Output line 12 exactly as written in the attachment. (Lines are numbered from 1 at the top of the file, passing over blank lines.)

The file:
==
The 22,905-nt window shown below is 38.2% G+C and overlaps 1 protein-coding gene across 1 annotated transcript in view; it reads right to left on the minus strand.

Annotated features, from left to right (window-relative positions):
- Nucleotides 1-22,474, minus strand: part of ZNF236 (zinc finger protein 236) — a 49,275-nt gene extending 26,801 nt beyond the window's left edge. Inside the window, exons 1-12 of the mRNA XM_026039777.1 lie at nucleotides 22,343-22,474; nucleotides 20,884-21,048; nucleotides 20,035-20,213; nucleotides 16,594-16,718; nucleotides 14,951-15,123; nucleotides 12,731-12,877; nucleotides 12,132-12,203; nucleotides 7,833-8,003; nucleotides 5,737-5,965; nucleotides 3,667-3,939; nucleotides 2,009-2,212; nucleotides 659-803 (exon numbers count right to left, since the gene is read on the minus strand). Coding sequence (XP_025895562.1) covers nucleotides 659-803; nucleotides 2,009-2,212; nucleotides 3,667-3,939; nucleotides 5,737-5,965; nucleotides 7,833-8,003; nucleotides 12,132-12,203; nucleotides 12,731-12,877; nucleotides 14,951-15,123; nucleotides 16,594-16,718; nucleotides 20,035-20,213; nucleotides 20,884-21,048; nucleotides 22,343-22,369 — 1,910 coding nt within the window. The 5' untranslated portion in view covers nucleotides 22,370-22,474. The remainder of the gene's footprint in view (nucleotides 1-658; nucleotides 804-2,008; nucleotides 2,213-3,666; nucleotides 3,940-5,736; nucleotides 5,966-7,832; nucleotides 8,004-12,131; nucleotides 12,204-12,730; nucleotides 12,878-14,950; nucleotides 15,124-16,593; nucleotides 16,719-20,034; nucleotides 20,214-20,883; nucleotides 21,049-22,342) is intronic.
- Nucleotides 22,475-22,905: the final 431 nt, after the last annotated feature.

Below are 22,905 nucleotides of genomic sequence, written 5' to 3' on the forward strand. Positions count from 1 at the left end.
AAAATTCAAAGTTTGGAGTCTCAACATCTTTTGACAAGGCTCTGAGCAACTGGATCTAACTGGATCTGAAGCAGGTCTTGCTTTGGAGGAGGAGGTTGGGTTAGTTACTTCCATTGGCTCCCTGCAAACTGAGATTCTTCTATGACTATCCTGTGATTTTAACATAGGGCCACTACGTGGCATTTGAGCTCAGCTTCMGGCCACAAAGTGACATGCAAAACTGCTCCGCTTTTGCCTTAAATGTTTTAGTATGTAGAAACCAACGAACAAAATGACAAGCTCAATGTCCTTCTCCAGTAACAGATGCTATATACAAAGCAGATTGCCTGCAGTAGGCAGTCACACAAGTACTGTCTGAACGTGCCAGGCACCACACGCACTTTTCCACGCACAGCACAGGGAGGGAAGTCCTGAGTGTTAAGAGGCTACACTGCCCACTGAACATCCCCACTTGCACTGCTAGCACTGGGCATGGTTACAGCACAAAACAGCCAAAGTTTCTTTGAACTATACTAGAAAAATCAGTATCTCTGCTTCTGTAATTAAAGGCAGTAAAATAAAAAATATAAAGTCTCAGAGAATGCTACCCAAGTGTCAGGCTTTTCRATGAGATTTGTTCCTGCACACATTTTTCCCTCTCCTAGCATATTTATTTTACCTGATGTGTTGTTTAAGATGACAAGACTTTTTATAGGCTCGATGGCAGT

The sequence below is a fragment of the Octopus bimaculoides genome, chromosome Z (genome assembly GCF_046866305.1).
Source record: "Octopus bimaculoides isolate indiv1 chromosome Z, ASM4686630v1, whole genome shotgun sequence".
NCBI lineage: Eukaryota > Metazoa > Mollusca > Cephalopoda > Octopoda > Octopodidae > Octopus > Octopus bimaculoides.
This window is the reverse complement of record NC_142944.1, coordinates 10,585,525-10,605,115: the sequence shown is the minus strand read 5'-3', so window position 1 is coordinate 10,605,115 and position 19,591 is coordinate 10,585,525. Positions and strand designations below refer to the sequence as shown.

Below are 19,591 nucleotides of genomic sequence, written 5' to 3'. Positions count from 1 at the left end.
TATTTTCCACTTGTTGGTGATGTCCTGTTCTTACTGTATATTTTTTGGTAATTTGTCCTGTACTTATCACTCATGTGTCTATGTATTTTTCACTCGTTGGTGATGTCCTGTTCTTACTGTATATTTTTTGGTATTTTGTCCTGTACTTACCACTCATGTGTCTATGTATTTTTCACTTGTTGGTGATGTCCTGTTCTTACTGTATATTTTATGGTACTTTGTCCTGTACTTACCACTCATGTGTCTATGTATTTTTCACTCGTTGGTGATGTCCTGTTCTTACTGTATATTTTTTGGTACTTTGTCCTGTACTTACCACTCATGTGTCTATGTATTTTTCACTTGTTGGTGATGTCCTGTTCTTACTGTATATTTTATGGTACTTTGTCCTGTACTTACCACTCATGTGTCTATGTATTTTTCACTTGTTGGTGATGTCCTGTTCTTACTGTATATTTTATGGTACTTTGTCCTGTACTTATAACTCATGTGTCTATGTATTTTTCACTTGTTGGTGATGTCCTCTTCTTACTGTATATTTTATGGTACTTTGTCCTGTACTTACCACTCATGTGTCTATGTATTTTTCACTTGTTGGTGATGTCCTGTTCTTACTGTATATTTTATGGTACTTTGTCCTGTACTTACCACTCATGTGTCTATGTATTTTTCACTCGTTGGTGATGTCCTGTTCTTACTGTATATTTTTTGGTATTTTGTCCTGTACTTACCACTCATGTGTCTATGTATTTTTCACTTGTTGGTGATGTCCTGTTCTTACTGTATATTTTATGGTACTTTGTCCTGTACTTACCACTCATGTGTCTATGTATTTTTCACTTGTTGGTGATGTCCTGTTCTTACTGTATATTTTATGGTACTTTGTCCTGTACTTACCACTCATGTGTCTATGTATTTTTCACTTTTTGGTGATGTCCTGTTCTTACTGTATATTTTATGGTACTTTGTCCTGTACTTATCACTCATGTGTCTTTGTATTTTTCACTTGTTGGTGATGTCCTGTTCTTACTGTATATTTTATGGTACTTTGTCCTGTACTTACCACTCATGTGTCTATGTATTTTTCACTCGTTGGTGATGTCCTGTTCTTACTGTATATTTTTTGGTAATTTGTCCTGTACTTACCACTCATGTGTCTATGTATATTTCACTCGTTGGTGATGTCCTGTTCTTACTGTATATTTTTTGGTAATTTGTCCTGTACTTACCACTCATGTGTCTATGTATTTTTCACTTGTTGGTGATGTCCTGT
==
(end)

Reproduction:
TATTTTCCACTTGTTGGTGATGTCCTGTTCTTACTGTATATTTTTTGGTAATTTGTCCTGTACTTATCACTCATGTGTCTATGTATTTTTCACTCGTTGGTGATGTCCTGTTCTTACTGTATATTTTTTGGTATTTTGTCCTGTACTTACCACTCATGTGTCTATGTATTTTTCACTTGTTGGTGATGTCCTGTTCTTACTGTATATTTTATGGTACTTTGTCCTGTACTTACCACTCATGTGTCTATGTATTTTTCACTCGTTGGTGATGTCCTGTTCTTACTGTATATTTTTTGGTACTTTGTCCTGTACTTACCACTCATGTGTCTATGTATTTTTCACTTGTTGGTGATGTCCTGTTCTTACTGTATATTTTATGGTACTTTGTCCTGTACTTACCACTCATGTGTCTATGTATTTTTCACTTGTTGGTGATGTCCTGTTCTTACTGTATATTTTATGGTACTTTGTCCTGTACTTATAACTCATGTGTCTATGTATTTTTCACTTGTTGGTGATGTCCTCTTCTTACTGTATATTTTATGGTACTTTGTCCTGTACTTACCACTCATGTGTCTATGTATTTTTCACTTGTTGGTGATGTCCTGTTCTTACTGTATATTTTATGGTACTTTGTCCTGTACTTACCACTCATGTGTCTATGTATTTTTCACTCGTTGGTGATGTCCTGTTCTTACTGTATATTTTTTGGTATTTTGTCCTGTACTTACCACTCATGTGTCTATGTATTTTTCACTTGTTGGTGATGTCCTGTTCTTACTGTATATTTTATGGTACTTTGTCCTGTACTTACCACTCATGTGTCTATGTATTTTTCACTTGTTGGTGATGTCCTGTTCTTACTGTATATTTTATGGTACTTTGTCCTGTACTTACCACTCATGTGTCTATGTATTTTTCACTTTTTGGTGATGTCCTGTTCTTACTGTATATTTTATGGTACTTTGTCCTGTACTTATCACTCATGTGTCTTTGTATTTTTCACTTGTTGGTGATGTCCTGTTCTTACTGTATATTTTATGGTACTTTGTCCTGTACTTACCACTCATGTGTCTATGTATTTTTCACTCGTTGGTGATGTCCTGTTCTTACTGTATATTTTTTGGTAATTTGTCCTGTACTTACCACTCATGTGTCTATGTATATTTCACTCGTTGGTGATGTCCTGTTCTTACTGTATATTTTTTGGTAATTTGTCCTGTACTTACCACTCATGTGTCTATGTATTTTTCACTTGTTGGTGATGTCCTGT